"Yes, I’m the one who reported you to HR for listening to music at your desk."

By Ashwin Rodrigues
September 21, 2017

The quiet, air-conditioned, corporate open-plan office is a hotbed of silent communication.

Seemingly insignificant gestures carry heavy meaning: your seat at the conference table, the brand of your watch, or the width of your tie. But there is no louder, yet more subtle, method of expressing yourself than the dress sock.

What exactly does that two-inch fabric strip of rebellious whimsy signify? Below, a handy guide for what your coworker’s “fun” socks really mean.

The Collegiate Sock

In this basic sartorial maneuver, donning the socks of a college or university usually denotes the wearer’s alma mater.

Your coworker is trying to tell you, “I went to Yale. I’m not sure how you’ve neglected to comment on my Yale coffee mug, license plate cover, or mouse pad. I am sitting with one leg crossed over, holding my shoe for a reason. We are going to have this conversation.”

The Argyle Sock

The classic pattern represents a coworker of understated sensibilities.

Your coworker is saying, “I am but a person of simple tastes. If you would like to discuss the latest PGA tour standings, I will gladly do so. Just please don’t ask me how I voted in 2016.”

The Polka-Dot Sock

The polka dot is the universal sign of whimsy—but not too much.

When it appears on your coworker’s sock, they’re trying to let you know, “Yes, I’m the one who reported you to HR for listening to music at your desk, but I also like to have fun.”

The Anchor-Print Sock

The nautical theme is a common motif in workplace couture. Anchor-print socks are subtly aspirational, unless they’re not.

These socks could be saying, “I have a boat, or plan to own one in the future.” But it could also mean, “My preppy East Coast family has been projecting unrealistic expectations on me since birth, and I’m sinking. This life is slowly drowning me.”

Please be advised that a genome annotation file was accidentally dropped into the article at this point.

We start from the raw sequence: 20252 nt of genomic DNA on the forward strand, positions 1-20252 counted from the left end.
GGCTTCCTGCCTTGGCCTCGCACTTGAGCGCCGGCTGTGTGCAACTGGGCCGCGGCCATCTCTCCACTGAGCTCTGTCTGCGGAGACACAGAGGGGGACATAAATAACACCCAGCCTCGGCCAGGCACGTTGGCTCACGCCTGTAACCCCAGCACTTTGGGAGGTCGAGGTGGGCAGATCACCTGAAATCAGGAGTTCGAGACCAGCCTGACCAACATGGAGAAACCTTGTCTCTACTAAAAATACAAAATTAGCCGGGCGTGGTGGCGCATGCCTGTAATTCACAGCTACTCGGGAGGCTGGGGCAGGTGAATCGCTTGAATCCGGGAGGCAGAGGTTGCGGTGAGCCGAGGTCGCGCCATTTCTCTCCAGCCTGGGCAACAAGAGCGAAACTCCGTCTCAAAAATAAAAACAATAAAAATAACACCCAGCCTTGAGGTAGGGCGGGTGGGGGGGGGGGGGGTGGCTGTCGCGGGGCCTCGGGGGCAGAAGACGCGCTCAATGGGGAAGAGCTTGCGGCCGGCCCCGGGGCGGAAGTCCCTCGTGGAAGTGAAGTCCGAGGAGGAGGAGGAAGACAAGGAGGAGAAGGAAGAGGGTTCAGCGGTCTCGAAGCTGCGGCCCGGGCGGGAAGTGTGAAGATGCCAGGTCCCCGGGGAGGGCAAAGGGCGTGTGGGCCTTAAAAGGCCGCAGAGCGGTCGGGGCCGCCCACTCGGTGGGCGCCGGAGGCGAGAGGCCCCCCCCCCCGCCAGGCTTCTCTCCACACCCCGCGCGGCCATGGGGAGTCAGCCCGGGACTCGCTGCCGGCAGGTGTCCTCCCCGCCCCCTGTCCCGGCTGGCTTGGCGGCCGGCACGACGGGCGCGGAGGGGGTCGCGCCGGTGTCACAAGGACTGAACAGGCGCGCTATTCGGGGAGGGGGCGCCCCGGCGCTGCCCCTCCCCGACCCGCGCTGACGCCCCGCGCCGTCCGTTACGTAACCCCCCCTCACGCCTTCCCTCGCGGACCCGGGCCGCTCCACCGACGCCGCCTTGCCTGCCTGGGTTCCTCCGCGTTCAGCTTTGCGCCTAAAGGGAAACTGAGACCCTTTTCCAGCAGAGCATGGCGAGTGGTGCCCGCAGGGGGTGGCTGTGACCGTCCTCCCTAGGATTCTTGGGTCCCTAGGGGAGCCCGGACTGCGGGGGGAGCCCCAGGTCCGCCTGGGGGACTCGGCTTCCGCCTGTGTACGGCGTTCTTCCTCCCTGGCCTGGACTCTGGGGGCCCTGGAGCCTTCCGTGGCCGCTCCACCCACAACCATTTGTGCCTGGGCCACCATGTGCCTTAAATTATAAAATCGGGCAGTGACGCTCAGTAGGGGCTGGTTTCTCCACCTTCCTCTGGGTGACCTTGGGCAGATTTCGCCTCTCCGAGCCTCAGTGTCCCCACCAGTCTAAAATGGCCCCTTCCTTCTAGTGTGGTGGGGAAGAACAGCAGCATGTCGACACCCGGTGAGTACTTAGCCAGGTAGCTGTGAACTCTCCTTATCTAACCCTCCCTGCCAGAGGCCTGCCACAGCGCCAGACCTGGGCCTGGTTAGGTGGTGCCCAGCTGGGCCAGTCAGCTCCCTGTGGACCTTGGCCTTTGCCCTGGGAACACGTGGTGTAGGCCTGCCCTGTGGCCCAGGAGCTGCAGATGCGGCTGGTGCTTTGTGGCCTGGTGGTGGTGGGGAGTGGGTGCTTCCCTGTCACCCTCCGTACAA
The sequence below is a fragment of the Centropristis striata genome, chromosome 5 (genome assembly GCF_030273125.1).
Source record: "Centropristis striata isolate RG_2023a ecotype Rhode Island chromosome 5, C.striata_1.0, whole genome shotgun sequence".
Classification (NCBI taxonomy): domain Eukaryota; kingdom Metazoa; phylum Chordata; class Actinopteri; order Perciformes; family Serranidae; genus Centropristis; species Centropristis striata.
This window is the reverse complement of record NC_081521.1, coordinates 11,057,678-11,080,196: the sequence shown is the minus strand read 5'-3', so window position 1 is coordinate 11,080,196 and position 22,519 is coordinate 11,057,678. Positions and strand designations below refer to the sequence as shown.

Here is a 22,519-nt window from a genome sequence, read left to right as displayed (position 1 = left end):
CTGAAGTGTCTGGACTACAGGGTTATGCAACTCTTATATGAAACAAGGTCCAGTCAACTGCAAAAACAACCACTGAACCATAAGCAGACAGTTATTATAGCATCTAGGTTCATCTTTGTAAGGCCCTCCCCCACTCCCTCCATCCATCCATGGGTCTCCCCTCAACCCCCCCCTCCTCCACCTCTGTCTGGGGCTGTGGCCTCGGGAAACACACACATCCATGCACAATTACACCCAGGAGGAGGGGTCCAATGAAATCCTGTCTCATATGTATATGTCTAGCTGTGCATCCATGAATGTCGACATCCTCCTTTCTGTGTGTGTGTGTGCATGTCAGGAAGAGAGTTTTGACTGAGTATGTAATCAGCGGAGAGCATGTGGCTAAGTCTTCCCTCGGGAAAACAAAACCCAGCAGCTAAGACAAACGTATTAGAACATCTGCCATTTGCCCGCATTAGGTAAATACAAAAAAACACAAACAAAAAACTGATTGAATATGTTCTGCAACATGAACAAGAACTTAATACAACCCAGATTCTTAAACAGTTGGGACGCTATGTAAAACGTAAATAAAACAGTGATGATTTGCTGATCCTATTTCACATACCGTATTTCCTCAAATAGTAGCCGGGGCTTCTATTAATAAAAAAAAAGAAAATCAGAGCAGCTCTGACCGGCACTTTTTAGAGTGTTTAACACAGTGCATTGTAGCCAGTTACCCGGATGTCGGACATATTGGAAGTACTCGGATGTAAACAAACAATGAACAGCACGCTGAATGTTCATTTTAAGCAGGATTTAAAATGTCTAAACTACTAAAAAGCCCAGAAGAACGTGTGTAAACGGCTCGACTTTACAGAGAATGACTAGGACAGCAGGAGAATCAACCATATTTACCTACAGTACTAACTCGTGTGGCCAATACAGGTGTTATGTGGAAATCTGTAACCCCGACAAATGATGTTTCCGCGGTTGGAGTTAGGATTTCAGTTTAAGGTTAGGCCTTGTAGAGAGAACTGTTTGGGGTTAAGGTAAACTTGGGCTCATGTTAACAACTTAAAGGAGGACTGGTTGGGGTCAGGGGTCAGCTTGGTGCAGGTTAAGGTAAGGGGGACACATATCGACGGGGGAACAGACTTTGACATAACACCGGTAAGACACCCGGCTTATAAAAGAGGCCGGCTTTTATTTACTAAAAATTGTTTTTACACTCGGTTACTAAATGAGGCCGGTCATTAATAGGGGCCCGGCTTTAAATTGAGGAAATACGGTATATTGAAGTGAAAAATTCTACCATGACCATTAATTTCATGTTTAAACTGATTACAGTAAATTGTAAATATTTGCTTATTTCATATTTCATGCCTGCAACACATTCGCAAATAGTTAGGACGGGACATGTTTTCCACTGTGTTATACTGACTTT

Then again, it could be the boat thing.

The Horizontal-Stripe Sock

Vertical stripes are known for their slimming effect. Horizontal stripes are the opposite. Your coworker is attempting to make themselves appear as wide as possible. “I am a force to be reckoned with,” they’re saying, with their socks. “Also, these were the only ones on sale at J. Crew.”

The No-Show Sock

The ankles-out coworker is a wild card. They are on the cutting edge of high fashion, to the point of danger.

They’re saying, “I’m aware of the latest trends. I’m also willing to chafe in exchange for style. Yes, the socks I’m wearing underneath look like ballet slippers—and they are adorable.”

The Athletic Sock

Gym socks, with formal work attire, is a display of function over form. The practicality should be respected, but also serve as a sign of caution.

These socks say, “If you make our 4:30 p.m. meeting run even two minutes over, I’ll be stuck in the post-work rush in the weight room, and it will be your fault. I won’t forget that.”

The Geometric-Shapes Sock

Geometric shapes laid out in optical illusion-type patterns, are often mistaken as an homage to M.C. Escher. The underlying message is much more dire.

These socks say, “I have a bachelor’s in fine arts. Like this blue rhombus, I used to have dreams! But now I’m just trying to reduce operational expenses—while still maintaining year-over-year growth!”

The Plain White Sock

Mid-calf, plain white socks send one message, and one message only: “You’ll never find the body.”

For more satire from Fortune, click here.

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